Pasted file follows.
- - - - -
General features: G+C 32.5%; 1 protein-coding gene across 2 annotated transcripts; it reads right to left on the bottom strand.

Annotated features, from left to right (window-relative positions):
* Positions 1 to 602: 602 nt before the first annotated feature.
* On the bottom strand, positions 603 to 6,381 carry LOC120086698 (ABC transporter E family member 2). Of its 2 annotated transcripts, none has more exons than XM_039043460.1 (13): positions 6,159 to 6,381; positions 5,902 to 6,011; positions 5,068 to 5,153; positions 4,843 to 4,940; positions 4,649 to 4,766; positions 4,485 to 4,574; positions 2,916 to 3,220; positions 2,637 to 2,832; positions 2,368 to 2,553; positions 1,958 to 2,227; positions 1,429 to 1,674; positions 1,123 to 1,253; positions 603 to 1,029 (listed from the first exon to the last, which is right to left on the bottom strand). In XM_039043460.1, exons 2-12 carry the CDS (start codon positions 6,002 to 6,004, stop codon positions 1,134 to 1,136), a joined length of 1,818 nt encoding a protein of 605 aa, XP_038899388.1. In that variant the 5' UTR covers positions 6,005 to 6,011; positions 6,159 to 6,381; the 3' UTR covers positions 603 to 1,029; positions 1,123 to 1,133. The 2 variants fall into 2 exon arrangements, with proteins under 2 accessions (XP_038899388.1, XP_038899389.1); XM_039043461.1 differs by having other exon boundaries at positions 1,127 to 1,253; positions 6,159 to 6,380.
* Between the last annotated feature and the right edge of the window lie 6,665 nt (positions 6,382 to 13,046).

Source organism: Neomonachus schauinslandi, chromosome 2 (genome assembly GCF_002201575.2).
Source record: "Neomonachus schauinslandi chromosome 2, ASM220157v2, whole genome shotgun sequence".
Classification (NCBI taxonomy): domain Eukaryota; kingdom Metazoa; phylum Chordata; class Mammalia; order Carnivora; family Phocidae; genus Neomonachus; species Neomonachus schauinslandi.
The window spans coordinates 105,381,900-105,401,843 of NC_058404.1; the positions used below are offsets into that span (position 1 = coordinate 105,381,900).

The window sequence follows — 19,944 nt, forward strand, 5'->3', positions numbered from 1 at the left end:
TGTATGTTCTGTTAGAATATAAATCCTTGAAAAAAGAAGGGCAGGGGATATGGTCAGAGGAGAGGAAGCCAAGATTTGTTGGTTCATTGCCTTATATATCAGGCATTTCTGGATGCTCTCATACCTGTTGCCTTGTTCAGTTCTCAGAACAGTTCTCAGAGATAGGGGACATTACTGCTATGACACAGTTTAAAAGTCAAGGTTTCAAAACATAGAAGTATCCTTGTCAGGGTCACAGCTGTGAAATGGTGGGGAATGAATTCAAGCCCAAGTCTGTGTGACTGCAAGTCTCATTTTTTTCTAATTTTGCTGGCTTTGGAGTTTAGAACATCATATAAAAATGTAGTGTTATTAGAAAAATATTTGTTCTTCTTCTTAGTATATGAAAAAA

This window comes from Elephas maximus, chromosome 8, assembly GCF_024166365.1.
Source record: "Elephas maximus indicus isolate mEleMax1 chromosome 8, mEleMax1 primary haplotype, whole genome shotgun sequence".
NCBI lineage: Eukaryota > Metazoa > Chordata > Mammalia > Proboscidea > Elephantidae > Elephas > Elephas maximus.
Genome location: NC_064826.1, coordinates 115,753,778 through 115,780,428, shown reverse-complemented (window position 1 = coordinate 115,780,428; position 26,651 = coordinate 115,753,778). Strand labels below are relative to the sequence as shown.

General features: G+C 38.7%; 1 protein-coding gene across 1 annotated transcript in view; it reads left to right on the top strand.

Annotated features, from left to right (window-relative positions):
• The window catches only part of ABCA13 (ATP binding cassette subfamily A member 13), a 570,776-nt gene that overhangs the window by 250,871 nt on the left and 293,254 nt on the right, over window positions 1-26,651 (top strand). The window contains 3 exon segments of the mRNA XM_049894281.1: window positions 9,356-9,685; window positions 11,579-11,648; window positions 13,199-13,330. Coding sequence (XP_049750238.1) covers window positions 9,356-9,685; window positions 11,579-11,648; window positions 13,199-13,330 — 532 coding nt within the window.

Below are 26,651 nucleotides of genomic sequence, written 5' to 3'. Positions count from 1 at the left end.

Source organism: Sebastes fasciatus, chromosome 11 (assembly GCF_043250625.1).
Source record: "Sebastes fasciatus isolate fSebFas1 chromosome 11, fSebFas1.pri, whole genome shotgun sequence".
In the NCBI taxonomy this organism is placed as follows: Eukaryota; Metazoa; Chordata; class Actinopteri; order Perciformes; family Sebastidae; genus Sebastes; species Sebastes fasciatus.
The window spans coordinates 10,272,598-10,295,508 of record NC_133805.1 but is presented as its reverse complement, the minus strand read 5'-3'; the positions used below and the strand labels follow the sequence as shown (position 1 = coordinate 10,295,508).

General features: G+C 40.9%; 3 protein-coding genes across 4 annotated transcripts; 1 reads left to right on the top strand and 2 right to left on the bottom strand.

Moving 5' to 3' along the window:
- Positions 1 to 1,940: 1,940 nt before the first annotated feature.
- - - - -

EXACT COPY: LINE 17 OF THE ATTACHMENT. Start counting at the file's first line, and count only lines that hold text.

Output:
Annotated features, from left to right (window-relative positions):